It is not your job to take care of your mom any more than it is your brothers' job. You chose to stay and help your mom rather than being vindictive and leaving her to her own devices. Likewise, it's their choice not to help her out/visit/etc... You are doing whatever you're doing to benefit her so whatever legal arrangements are made should be with her money not yours. You seem to be taking the high ground. Keep reminding yourself of this.

Put this a different way:
You all need to stop thinking about this as help for YOU. This is help for HER. You've given up too much of your time to her and you need someone else to help HER. It's about HER. Whatever time you've given to this point is out of your generosity. You have given away your time to her and you need to stop doing that. Give her some of your time and get HER help for the rest of it. Just remember that it's for HER. It was her money to spend on her care and it was kind of stealing that your brothers took it and want to hide it from Medicare. Or, maybe it's called "fraud" but I'm not a legal expert.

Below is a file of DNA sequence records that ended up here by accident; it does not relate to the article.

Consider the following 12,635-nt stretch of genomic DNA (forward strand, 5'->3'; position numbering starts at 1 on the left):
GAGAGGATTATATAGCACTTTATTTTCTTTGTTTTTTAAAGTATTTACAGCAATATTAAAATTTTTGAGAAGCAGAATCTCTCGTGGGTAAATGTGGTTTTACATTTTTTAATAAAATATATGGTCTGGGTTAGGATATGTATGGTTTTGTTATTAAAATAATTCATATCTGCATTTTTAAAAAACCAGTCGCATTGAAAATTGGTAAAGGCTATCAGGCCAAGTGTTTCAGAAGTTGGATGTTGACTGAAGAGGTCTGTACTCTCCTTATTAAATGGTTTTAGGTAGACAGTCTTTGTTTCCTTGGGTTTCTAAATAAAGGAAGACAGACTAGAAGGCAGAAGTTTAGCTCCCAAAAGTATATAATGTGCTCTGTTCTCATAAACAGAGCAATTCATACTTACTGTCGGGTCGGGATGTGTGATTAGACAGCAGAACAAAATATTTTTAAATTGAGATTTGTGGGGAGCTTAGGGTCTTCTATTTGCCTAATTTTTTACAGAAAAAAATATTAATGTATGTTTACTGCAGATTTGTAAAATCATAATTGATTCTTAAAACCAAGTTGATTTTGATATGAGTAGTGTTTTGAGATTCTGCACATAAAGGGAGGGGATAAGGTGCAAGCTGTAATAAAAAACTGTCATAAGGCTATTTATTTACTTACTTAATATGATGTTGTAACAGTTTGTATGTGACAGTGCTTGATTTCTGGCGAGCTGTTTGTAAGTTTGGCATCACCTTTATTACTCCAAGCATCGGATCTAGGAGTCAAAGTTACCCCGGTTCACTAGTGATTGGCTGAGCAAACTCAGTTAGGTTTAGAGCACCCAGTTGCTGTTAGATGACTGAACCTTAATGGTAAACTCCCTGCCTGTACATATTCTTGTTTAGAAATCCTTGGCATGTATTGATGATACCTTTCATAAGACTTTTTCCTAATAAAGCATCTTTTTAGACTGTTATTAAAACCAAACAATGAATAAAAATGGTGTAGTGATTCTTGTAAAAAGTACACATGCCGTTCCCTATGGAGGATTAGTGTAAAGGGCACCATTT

You need to remember that they are the people that want to defraud the system for their benefit. Don't remember it in a negative way, just remind yourself that it's not you that's trying to cheat anyone and I hope that makes you realize that you shouldn't use yours and your husband's money and that you shouldn't feel guilty about that for one single second!
Helpful Answer (2)

daughterdeb my sympathies. I have a sister that fits into the mold you have described. Be prepared for the worst when it comes to these types, but try not to loose any sleep over them. Mine tried to accuse me of stealing to try to get her hands on money. What she didn't realize is I keep records on all the big purchases my mother makes, and medical expenses to show where the money goes. It used to eat at me however through this website I have been able to move on and give myself some piece of mind knowing I am doing things pretty darn good for the old girl. I have even made my sister back off by telling her she can take over at any time. Believe me that will be the day hell freezes over!
Helpful Answer (2)